Page 66 - British Inquiry into Loss of RMS Titanic Day 14 - 18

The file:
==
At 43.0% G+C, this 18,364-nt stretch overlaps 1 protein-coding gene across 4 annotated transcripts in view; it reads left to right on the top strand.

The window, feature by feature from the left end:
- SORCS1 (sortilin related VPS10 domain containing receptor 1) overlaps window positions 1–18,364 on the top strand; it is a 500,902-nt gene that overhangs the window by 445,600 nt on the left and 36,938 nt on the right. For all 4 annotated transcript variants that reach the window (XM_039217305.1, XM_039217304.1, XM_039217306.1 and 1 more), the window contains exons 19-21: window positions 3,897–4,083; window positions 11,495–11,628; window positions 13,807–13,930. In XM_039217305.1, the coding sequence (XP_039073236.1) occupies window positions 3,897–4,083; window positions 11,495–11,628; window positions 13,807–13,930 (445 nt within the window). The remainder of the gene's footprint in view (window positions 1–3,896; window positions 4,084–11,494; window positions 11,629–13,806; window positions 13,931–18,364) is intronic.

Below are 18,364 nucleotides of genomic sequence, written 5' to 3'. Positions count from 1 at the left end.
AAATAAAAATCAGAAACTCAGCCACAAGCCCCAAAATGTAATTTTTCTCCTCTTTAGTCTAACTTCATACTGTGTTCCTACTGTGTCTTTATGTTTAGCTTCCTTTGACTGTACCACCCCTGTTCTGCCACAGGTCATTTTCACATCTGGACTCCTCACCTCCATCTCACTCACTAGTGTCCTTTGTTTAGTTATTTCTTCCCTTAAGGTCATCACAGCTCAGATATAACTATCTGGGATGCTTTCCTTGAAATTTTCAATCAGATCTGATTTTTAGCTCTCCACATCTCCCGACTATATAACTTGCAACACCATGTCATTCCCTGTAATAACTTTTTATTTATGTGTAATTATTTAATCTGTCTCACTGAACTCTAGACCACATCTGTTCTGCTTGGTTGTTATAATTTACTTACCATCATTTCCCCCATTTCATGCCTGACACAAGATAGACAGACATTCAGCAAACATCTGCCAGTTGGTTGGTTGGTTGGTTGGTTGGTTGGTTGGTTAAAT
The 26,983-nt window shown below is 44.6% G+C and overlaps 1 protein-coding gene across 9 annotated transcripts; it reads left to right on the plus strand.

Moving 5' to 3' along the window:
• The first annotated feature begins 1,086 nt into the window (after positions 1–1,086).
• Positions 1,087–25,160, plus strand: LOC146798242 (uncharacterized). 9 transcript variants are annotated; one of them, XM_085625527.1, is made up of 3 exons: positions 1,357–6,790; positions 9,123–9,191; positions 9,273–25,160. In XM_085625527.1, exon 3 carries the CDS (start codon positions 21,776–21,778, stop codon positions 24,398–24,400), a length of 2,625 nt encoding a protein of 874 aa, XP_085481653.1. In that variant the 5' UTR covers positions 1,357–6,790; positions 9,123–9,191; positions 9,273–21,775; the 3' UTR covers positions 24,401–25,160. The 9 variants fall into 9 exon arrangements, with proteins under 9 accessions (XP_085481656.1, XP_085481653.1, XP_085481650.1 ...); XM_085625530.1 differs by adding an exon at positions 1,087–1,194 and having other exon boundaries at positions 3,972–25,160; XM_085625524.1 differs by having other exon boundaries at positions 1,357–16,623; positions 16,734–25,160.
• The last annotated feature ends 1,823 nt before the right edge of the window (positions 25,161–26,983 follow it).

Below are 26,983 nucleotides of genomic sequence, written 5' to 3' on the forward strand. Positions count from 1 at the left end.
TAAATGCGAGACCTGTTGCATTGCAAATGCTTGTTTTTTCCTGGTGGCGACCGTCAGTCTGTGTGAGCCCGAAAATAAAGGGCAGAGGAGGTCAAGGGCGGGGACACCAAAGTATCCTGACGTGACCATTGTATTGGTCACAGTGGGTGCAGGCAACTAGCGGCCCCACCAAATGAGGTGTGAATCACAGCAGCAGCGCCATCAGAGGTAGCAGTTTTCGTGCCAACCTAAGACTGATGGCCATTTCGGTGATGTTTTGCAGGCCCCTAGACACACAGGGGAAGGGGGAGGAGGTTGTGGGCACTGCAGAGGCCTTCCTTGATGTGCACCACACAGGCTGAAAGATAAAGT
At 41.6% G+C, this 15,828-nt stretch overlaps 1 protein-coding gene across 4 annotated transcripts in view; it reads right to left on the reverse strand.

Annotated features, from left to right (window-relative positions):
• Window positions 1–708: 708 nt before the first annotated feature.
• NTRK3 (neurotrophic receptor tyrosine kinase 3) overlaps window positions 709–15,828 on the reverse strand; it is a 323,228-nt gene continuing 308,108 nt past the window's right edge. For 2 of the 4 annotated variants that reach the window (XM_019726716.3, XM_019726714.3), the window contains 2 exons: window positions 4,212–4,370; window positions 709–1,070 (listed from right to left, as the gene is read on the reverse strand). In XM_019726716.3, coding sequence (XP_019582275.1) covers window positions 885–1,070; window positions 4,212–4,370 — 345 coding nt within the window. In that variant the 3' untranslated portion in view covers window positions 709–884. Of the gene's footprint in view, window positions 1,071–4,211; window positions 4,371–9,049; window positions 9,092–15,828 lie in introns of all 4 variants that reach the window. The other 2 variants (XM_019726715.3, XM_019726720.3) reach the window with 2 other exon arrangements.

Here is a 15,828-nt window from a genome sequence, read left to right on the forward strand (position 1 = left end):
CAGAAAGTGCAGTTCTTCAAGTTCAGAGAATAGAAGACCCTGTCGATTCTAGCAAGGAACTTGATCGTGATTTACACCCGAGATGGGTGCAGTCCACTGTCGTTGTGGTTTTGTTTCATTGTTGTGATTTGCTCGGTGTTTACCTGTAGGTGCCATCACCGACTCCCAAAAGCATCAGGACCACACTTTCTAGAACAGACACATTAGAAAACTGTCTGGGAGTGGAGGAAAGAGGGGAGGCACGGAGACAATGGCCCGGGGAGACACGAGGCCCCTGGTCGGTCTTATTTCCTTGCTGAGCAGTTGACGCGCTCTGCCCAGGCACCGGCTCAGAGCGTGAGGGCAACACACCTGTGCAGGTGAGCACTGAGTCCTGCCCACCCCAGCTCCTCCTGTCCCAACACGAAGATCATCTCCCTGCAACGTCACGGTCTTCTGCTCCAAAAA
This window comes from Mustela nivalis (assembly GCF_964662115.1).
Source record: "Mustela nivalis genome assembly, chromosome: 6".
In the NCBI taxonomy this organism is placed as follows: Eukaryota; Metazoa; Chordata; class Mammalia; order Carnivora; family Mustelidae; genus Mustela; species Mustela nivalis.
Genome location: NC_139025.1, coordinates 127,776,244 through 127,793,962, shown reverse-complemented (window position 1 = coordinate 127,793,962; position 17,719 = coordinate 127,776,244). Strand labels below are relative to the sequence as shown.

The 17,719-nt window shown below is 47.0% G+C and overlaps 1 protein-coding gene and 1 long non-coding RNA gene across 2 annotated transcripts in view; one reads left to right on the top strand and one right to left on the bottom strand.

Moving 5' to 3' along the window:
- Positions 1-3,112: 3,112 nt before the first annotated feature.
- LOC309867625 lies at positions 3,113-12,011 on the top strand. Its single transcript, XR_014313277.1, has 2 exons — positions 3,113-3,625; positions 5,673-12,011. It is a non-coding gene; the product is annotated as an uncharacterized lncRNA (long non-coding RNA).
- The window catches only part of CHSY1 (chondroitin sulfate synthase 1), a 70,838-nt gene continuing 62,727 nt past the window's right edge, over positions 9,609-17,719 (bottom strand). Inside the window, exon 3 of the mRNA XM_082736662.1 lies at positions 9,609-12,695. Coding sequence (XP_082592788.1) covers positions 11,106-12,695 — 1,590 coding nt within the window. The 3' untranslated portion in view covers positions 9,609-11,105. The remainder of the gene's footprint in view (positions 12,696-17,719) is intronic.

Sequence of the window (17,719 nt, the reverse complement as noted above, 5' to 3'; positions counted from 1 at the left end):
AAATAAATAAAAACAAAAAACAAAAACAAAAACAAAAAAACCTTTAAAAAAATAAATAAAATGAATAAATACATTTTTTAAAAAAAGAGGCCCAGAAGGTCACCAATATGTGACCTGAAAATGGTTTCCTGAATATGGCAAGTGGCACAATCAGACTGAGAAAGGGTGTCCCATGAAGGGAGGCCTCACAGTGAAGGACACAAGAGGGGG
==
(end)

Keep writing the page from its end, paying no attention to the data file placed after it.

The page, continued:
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17130. You mean there was an interval of time? - Yes, there was. 17131. Could you hear what passed between the “Titanic” and the “Frankfurt” then? - I did not hear it all because I was running backwards and forwards from the bridge reporting the whole time. 17132. Tell us what you did hear? - After that the communications ceased from what I could hear. 17133. (The Commissioner.) What time would that be? That would be close on the foundering? - Oh, no, my Lord. 17134. What time would it be? - I should say about 10.45 New York time. I could not be certain about times at all. 17135. That would be half an hour before the foundering. 17136. (The Solicitor-General.) About that. (To the Witness.) You have told us what you know about the “Frankfurt.” Now tell us this. Do you remember assisting in communications with the “Olympic”? - I did. 17137. Was that before or after the “Frankfurt” incident? - After; some time after. 17138. Tell us what you recollect about the communications with the “Olympic”? - First of all I heard the “Olympic” calling the “Titanic” - a master’s service message, and as the “Titanic” did not reply I came to the conclusion that he was not reading the signals at all, so I asked the “Titanic” if he was aware that the “Olympic” was calling him with a message, and he said he was not, so I said: “Go ahead and call.” He called and afterwards got in communication with the “Olympic.” 17139. So you really got the “Titanic” to get into communication with the “Olympic”? - Yes. The Solicitor-General: There is a reference to that, my Lord, in Durrant’s evidence. The Commissioner: I see it - “‘Titanic’ says weather clear and calm, engine room getting flooded.” 17140. (The Solicitor-General .) That is it. (To the Witness.) Did you hear the message about the engine room that the “Titanic” sent to the “Olympic”? - He sent it to me. 17141. He sent it to you, too. What was the message he sent to you? - He said: “Come as quickly as possible, old man, the engine room is filling up to the boilers.” 17142. (The Commissioner.) “Engine room is filling up to the boilers”? - Yes. 17143. (The Solicitor-General.) In order to fix the time one has to have reference to Durrant’s evidence that he was noting the time by the clock. At Question 9508 I say: “Then six minutes after that, at 1.27 - what was it you heard at 1.27? - (A.) - ‘Titanic’ calling C.Q.D., says engine room flooded.’” That does apparently give ship’s time for it. Did you hear any message from the “Titanic” about people being put into the boats? - No, there was none to that effect at all. 17144. Did you hear any message from the “Titanic” asking that other people should get their boats ready? - No, there was none. 17145. And after the message to the “Olympic,” which you heard, and the message to you about the engine room getting flooded, did communications continue between you and the “Titanic”? - That was the last I heard of the “Titanic,” that message. At 11.55 New York time, that was. 17146. You can fix that time? - Yes, 11.55 New York time. The Commissioner: What is the meaning of: “Twelve-twenty a.m. . . Signals very broken” and “12.28 a.m. - ‘Titanic’ calls C.Q.D. His signals blurred and end abruptly.” 17147. (The Solicitor-General.) Can you help us about this? - I think that is false. The signals were good right away to the end. The Commissioner: Then where does this information come from which has been made up somewhere? The Solicitor-General: I am just inquiring from Mr. Turnbull about it. One wants to
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